TWcrossroads.com managing editor Michael Nassaur and his wife,
Heather, sailed on a 10-day Panama Canal voyage aboard Holland
America's Amsterdam. His report follows:
PUERTO CALDERA, Costa Rica -- A new ship for any cruise line
brings with it high expectations for cutting-edge technology.
But when that ship's line has more than 127 years of sailing
history, there's a certain level of tradition it must live up to,
Holland America's Amsterdam blends both admirably.
The third vessel in HAL's history to carry the Amsterdam
moniker, this ship maintains the feel of a classic ocean liner,
with rich mahogany tones and shiny brass fixtures as far as the eye
The promenade is decked in teak and graced with rows of wooden
lounge chairs -- throwbacks to an earlier time.
But despite these nods to the past, Amsterdam is every bit a
modern cruise ship.
The first of HAL's new builds to feature an Azipod propulsion
system, Amsterdam can cut through the waves at a top speed of 24.5
knots -- more than enough power to reach faraway ports during its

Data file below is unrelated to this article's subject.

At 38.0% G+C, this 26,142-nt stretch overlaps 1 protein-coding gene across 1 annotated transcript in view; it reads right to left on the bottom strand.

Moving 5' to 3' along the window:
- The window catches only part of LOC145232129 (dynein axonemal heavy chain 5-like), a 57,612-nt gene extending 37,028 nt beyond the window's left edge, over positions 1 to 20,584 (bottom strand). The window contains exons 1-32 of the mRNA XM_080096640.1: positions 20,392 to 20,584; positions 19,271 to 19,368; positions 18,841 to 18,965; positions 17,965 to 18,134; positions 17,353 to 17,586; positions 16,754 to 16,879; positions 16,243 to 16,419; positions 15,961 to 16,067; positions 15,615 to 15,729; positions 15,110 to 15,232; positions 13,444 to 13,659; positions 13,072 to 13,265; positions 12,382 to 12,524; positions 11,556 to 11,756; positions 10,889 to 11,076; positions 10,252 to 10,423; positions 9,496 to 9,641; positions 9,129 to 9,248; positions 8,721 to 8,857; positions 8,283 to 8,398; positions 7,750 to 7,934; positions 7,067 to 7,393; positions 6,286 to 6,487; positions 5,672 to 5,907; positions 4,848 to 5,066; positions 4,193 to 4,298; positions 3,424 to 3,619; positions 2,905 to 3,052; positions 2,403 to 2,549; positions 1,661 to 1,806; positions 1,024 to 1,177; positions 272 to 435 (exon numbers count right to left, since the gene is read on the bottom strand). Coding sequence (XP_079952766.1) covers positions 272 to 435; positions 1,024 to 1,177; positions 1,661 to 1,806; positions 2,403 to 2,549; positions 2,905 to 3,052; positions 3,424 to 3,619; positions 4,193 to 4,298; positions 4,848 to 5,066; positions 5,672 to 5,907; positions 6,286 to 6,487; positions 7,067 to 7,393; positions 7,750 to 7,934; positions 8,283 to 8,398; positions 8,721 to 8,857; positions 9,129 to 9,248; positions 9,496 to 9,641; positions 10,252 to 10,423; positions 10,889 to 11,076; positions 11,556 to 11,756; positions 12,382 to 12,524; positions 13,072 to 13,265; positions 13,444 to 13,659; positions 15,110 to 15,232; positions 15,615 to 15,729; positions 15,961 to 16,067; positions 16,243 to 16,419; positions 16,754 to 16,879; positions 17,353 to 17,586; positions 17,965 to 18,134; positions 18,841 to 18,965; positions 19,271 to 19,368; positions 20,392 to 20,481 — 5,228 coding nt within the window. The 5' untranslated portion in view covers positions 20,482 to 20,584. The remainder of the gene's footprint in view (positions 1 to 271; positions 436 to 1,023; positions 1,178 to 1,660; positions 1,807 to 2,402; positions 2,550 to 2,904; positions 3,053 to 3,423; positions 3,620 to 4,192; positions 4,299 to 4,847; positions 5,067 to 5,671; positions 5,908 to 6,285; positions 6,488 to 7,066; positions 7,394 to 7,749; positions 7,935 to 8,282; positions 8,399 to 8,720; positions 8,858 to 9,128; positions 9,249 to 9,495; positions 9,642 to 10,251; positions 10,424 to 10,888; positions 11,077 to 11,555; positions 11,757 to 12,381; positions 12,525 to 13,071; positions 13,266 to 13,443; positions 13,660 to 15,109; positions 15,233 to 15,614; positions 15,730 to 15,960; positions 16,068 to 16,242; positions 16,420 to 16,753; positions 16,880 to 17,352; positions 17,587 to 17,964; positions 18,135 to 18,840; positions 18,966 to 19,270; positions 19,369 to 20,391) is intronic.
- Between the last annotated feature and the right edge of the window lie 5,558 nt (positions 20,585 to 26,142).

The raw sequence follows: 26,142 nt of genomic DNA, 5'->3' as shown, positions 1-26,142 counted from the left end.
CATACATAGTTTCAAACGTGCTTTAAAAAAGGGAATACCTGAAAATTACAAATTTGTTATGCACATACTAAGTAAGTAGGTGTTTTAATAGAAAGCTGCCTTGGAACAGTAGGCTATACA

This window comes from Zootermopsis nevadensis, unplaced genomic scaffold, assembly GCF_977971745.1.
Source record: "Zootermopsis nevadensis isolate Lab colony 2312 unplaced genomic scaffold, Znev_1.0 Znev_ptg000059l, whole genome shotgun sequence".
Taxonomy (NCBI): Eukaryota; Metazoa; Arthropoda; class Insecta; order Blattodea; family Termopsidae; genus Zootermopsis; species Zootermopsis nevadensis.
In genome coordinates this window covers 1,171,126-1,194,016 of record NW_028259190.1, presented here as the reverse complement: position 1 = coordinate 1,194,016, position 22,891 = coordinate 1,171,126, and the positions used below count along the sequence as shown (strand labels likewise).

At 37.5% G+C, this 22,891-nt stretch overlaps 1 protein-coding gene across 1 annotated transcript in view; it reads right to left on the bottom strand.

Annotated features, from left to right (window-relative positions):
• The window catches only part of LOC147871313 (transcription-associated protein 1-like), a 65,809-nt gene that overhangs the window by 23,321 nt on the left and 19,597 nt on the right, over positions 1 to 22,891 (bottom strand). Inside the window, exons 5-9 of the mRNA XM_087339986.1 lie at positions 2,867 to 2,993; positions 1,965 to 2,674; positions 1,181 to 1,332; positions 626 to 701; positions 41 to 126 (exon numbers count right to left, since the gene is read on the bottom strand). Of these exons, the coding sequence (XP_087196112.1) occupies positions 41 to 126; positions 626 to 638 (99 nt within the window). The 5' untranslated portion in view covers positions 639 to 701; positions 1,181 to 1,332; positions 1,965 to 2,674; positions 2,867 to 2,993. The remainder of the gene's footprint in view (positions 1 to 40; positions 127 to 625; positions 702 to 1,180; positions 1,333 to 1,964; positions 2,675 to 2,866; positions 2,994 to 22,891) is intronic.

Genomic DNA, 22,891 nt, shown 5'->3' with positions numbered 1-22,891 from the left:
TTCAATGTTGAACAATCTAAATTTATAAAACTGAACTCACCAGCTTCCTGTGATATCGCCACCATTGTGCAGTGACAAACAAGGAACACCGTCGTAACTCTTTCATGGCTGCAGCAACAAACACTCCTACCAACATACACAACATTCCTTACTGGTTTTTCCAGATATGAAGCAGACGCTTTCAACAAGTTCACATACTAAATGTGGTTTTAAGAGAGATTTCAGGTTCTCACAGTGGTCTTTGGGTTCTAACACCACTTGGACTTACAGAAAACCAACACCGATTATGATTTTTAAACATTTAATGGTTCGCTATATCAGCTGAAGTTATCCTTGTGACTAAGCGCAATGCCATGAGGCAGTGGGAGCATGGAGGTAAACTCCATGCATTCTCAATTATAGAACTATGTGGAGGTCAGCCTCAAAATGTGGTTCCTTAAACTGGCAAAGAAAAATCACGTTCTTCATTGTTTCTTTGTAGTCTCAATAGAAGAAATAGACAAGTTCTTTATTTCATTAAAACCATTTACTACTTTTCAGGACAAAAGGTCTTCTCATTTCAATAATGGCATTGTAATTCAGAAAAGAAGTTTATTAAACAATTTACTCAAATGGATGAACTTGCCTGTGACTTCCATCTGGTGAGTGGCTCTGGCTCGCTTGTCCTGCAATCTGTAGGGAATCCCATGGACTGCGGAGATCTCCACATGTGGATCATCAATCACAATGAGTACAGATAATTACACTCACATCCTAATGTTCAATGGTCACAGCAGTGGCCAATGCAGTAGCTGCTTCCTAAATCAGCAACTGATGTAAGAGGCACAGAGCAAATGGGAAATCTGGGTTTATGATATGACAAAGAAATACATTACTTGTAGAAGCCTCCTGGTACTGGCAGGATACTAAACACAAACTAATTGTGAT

scheduled 99-day world cruise in 2002.
But there are technological enhancements that don't involve
Amsterdam's Internet [email protected] features seven terminals with 24-hour
The fee for going on line is 75 cents per minute, and it's $3.95
for each e-mail sent using the ship's CruisE-mail account ($4.95
for a 15- to 20-second video e-mail). Passengers can avoid the
$3.95 charge by sending messages from Internet-based services like
America Online, Hotmail or Yahoo!
One caveat: The system doesn't allow users to connect to e-mail
servers employing secure socket layers (SSL) with an https://
designation. It automatically adds an http:// to any address
entered in the Web search box.
This could be a problem for a client expecting to access office
e-mail while away, since many companies employ SSL technology for
accessing e-mail from the Internet.
If clients must stay in touch with the office, advise them to
make arrangements to have e-mail forwarded to an Internet-based
An interesting on-board item is a scientific module installed as
part of HAL's participation in an oceanic monitoring program with
the International Seakeepers Society.
The module gathers information about ocean and weather